The season of horror thrillers in Tamil cinema is slowing taking shape to transpire in to spell of crime thrillers and Suttu Pidikka Utharavu has played its part in the shaping. After Tamizhukku En Ondrai Azhuthavum director Ram Prakash Rayappa took a pitfall in the yawnfest themed film Pokkiri Raja. But he is back with a potential content Suttu Pidikka Utharavu, an edge of the seat thriller which manages to keep your attention.
The film opens with a group of youngsters who are in desperate need of money, lead by Ashok (Vikranth) and Selva (Suseenthiran), attempt to rob a bank in Coimbatore city. But their escape plan turns eventful when cops swing in to action on time and there is skirmish between the culprits and the cops. In order to escape, they make their way into a neighborhood colony in the city which is crammed. Senior police officer Ibrahim (Mysskin) gets injured in the action and is forced to get admitted in hospital. Even in spite of his fractured hand he is very determined to track down the offenders and guides his team from the hospital. He also issues a shoot at sight order on them.
Meanwhile, the cops bring the entire colony under their control and bar anyone from entering or departing it, in order to nab the culprits. While on the chase for the robbers a sub plot opens up where we witness a group of terrorists plan to accomplish what puts them in the terrorist’s category. There is also another sub plot which entails a brave and adventure loving resident of the colony Bhuvana (Athulya Ravi) reporting about what’s happening inside the colony. Do the robbers manage to escape, what is the motive behind their robbery, did the terrorists accomplish what they were planning for, what happens to the resident reporting the events from inside, is what makes the rest of the movie.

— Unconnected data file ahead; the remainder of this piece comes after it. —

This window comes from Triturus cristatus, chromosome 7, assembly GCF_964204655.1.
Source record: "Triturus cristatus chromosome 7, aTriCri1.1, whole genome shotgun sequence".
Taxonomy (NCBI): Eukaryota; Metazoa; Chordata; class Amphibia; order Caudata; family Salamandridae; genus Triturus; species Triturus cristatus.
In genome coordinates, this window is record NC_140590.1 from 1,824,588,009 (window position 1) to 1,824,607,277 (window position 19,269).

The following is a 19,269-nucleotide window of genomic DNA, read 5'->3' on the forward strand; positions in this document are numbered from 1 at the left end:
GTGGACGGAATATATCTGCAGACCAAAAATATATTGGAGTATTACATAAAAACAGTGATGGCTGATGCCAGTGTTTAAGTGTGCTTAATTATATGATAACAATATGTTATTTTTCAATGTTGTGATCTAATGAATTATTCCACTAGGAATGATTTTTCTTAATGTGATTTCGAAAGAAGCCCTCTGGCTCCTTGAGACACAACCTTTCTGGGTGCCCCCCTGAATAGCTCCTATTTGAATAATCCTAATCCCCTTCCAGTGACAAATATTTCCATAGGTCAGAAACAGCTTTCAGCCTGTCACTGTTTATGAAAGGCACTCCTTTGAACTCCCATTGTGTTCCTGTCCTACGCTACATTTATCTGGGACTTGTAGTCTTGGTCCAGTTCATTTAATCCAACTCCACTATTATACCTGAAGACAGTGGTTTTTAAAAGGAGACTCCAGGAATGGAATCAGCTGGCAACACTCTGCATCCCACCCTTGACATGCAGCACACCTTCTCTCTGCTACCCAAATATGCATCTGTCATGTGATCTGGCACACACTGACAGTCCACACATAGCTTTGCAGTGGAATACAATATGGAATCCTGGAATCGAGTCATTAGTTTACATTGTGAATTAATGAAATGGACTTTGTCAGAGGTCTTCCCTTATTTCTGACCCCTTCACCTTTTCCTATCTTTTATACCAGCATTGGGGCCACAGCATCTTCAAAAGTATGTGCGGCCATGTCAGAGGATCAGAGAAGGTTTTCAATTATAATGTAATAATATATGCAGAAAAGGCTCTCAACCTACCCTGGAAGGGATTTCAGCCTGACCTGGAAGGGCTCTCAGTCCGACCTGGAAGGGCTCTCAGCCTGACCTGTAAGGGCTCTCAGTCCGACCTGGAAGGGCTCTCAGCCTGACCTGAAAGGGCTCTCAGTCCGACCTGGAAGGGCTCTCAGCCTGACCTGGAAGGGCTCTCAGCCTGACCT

Vikranth and Suseenthiran have delivered an okayish performance in the flick. They have botched to depict the emotional scenes well and thus failing to connect with us at the crucial emotional moments of the film. Though Mysskin does not have much time on screen, he turns out to be the show stealer with his Mysskin-ish performance and he is a good addition to the unit. Athulya Ravi does not have much space or depth in the script to perform anything special. The rest of the cast has delivered what was asked of them.
Sujith Sarang’s cinematography adds to the pace of the film while Jakes Bejoy background score was largely inconsistent. Stunt man Dinesh Kasi impresses with his realistic stunt choreography, especially in the opening action block between the cops and robbers.
Ram Prakash Rayappa’s writing has slightly gone down south when compared to his previous work Tamizhukku En Ondrai Azhuthavum. For instance, the episodes featuring the terrorists and Athulya Ravi’s reporting sequences could have been crisp and neat as they were not only patience testers but also acted as the pace reducers of the film. But he shines as a writer particularly in the last 25 to 20 minutes of the film with his intelligent thinking which is adept enough to convince the audience.
On the whole, Suttu Pidikka Utharavu is not just another addition to the thrillers that make their way to theaters almost habitually on weekends, but a thriller with speedy screenplay and lack of usual commercial stereotypical elements makes the flick a onetime watch.